I guess in some ways I follow in my dad’s footsteps. When my son, daughter-in-law and grandson came to visit in April, I made sure we got a four-generation photograph. Maybe it will show up in somebody’s digital (or even more high-tech) collage someday.

Mom, Me, Dad, Michael and Luke - April 2011 — Copyright © 2011 by Christine M. Grote

Fiddles, radio broadcasts, signing-off and I-pads

I know it sounds cliché, but I’ve got to get it off my chest. I miss the good old days.

Were people really kinder when times were slower, or is my aging memory fading the harsh colors of reality into softer, gentler images?

Here’s my point, which I think may be undeniable; people had more time for and with each other before the barrage of 24-hour newscasts, sportscasts, movie channels and reality television. People had more silence and fewer disruptions before the cell phones became the most necessary item to carry with you at all times with their jingling or sometimes jarring tunes announcing an undoubtedly urgent call, or a beep or buzz announcing a new text message of vital importance.

My grandmother’s family and a few friends seeking diversions, used to gather around the piano in the parlor. Grandma played the ivory keys while her father and brother coaxed lively tunes from their fiddles. They weren’t professional musicians, just farmers. Camaraderie, laugher, and shared endeavor could all be regularly found in that small parlor of an evening.

My parents used to gather with their respective families around the family radio for the broadcast of Only the Shadow Knows, or another favorite radio show. Intent listening, respectful silence and vivid imagination were all required in that living room of an afternoon.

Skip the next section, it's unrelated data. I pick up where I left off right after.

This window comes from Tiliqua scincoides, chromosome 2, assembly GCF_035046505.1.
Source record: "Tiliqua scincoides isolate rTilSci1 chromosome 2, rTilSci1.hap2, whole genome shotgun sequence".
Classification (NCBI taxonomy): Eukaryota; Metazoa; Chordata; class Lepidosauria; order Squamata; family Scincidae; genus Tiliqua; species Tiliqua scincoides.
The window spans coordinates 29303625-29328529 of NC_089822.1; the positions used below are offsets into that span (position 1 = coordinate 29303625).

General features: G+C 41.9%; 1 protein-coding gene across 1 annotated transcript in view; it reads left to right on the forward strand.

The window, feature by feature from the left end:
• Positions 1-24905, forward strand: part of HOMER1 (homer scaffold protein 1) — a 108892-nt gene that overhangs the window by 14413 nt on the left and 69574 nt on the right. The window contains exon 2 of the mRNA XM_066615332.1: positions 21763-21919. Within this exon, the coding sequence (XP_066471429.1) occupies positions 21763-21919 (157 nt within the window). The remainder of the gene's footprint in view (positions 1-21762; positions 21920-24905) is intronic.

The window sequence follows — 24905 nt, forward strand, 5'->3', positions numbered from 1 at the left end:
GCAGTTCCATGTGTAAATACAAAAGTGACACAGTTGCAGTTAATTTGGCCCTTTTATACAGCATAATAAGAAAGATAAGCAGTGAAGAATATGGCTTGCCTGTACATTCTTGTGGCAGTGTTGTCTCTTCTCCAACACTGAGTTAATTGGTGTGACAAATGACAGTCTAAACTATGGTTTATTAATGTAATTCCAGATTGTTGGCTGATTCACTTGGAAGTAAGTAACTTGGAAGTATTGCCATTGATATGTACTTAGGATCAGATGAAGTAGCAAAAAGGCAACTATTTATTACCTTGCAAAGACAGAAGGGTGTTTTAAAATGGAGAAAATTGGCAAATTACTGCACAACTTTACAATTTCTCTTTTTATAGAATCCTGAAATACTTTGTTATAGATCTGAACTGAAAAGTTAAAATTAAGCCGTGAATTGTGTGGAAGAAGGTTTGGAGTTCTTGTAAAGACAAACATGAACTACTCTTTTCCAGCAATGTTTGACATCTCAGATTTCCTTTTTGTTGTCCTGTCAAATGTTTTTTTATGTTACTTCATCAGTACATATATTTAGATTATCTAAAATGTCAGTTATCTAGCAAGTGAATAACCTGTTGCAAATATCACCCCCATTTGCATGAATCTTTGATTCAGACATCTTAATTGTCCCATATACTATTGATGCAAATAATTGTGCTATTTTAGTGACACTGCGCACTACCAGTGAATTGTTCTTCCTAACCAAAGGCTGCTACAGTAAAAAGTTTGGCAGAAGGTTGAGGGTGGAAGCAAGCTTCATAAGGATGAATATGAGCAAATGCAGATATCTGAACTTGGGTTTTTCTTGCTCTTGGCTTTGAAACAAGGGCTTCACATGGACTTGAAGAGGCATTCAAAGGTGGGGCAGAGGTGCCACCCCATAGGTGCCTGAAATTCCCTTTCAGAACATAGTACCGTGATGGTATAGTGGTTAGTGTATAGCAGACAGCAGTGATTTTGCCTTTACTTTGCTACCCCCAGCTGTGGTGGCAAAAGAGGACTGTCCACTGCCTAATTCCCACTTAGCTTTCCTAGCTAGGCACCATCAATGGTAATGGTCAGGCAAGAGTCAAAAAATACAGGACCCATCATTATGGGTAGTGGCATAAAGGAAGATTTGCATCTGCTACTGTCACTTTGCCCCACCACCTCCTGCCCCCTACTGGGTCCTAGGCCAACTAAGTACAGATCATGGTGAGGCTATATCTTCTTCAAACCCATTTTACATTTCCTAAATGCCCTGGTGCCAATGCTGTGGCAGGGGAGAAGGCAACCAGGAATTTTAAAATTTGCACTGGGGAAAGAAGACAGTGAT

We always had a television as far as I can remember. It was a big bulky thing that made an awful buzzing noise when my parents turned it on. The screen lit up with random horizontal lines struggling to form themselves into a coherent image.  It turned off in the same fashion—static noise and lines ending with a final pop. We received three major networks all of which signed off sometime in the evening. When something monumental was happening in the world, you waited until the evening newscast with Walter Cronkite to hear about it.

There was no popping in a DVD of Jungle Book to entertain a sick and sleepless child in the wee hours of the morning. What did our grandmothers do with their sick children in the middle of the night? Did you ever wonder about that?

Human interaction, I suppose.

I do believe people were different when things were different. But not always and only for the best. I don’t have to attempt to list for you all the things that are better now because of modern technology.

I just think we make a mistake if we assume that nothing was lost.

Even so, I for one am not now, and likely never will be, willing to part with my laptop and I-pad.

We march on.


Circa 1917—Katherine Roecker Adams holding my grandmother Anna behind Raymond, Harold, and Florence beside Harrison Myron Adams and two horses.


Copyright © 2011 by Christine M. Grote